Disk Union organizes its prog CDs by country. How cool is that.
Not only that, but artists within a country are filed next to the proper supergroup. So the Genesis shelf is where you’ll find Tony Banks and Anthony Phillips, while the Yes shelf includes Peter Banks, Badger (which includes Tony Kaye), and White, the band fronted by drummer Alan White.
The links run deep. The King Crimson section included Bill Bruford’s jazz band Earthworks and the colossal Centipede, whose more-than-50 members happen to include Keith Tippett.
This comes up because yes, I’ve just taken a trip to Japan, and my first-ever visit to Disk Union was a highlight. I think of the store as a colony creature, a sprawl of genre-specific ministores spread across a few Shinjuku blocks, with satellites around the city and in the suburbs. The “main” store occupies all seven floors of one building, with one specialty per floor. Program was on Floor 3.
Other parts of Disk Union occupy random floors of other buildings on the same street. Jazz, for example, is on a ground floor at the end of the block.
Most at of my time was spent in the Prog section. I went farther upstairs to check out indie rock and ’80s, bypassing the classic rock floor, where they were playing the Sgt. Pepper album. (Each store/floor plays its own relevant music. I love The Beatles, but my taste for classic rock has waned.) I also peeked at the 7th Floor punk section — where the clerk was playing a Japanese band that was basically indie rock with ragged, screaming vocals. It was an odd breed of punk, but it was a good antidote to the sugary music that I’d been hearing for the entire trip.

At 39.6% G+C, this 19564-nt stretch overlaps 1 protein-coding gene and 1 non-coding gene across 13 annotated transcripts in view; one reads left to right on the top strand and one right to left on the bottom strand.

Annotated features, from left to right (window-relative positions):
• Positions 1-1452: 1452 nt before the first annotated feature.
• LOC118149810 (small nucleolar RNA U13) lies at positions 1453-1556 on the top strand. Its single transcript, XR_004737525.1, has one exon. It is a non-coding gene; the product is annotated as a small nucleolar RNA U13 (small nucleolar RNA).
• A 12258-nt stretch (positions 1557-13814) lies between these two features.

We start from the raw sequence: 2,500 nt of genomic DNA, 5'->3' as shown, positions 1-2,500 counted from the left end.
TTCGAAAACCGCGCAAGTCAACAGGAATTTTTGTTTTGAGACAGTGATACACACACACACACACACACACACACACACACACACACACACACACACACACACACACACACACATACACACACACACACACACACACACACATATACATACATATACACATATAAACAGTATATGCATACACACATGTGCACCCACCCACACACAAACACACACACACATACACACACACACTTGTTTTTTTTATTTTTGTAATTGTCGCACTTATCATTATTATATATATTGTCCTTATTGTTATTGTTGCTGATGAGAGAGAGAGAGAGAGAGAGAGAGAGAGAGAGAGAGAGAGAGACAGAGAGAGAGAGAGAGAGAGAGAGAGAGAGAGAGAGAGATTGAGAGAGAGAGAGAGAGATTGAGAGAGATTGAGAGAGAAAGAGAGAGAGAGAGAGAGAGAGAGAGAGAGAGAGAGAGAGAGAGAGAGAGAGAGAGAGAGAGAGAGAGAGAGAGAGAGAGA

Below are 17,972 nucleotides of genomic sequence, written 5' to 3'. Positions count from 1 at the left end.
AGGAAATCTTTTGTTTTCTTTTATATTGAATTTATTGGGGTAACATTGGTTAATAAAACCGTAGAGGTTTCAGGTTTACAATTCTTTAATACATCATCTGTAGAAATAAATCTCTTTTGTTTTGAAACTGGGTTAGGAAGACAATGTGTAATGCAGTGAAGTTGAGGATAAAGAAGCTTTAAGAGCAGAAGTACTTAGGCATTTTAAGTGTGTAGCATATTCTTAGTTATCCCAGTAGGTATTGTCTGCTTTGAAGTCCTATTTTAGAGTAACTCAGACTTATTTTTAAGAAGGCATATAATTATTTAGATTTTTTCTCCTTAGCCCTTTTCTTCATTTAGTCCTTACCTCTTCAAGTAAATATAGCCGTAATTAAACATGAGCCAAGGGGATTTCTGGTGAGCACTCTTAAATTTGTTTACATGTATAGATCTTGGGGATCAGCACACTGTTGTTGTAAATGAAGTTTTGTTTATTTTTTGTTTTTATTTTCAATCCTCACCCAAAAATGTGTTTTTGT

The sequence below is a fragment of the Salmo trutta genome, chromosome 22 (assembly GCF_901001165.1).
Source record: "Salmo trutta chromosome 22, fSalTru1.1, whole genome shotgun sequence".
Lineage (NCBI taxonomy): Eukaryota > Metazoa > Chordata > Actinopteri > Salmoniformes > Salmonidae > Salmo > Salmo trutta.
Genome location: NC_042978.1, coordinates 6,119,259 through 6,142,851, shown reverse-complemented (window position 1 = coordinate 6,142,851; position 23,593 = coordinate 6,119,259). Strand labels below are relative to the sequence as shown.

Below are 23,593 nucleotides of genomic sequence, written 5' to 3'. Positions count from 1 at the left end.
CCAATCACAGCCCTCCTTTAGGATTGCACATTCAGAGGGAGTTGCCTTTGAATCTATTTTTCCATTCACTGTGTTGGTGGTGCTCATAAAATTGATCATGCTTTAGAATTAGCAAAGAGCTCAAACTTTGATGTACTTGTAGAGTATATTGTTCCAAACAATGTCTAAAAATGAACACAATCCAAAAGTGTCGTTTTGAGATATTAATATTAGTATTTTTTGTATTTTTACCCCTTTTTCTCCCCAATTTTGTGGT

The punk section seemed legit, by the way. Sub genres included power-pop-punk, melodic punk, harder stuff bordering on metal (the proper Metal store is in another building), and classic ’70s/’80s acts, including plenty from Japan.
My haul from Disk Union was entirely prog: the aforementioned White and Centipede albums; a ’70s British band called Gryphon, which is what the clerk was playing as I shopped; and a Japanese band called Asturia, selected after I pressed the clerk for a recommendation.
What these things have in common is that I’d never encountered them at home. CDs are a pricey luxury in Japan, running at ¥2500 or ¥3000 ($25 to $30) for new titles, so there wasn’t much leeway for the novelty of a “J”-version of a known quantity. I was also more hesitant than normal when it came to taking a chance on a random title.
The price is also why I didn’t buy from the Jazz store. The small avant-garde section was robust, but the titles were mostly familiar; they either originated in the States or could be easily obtained there. Too bad — an avant-jazz bin used to be a treasured find, but the Internet’s trove of news has made surprises harder to come by. That’s the downside to having access to such online riches.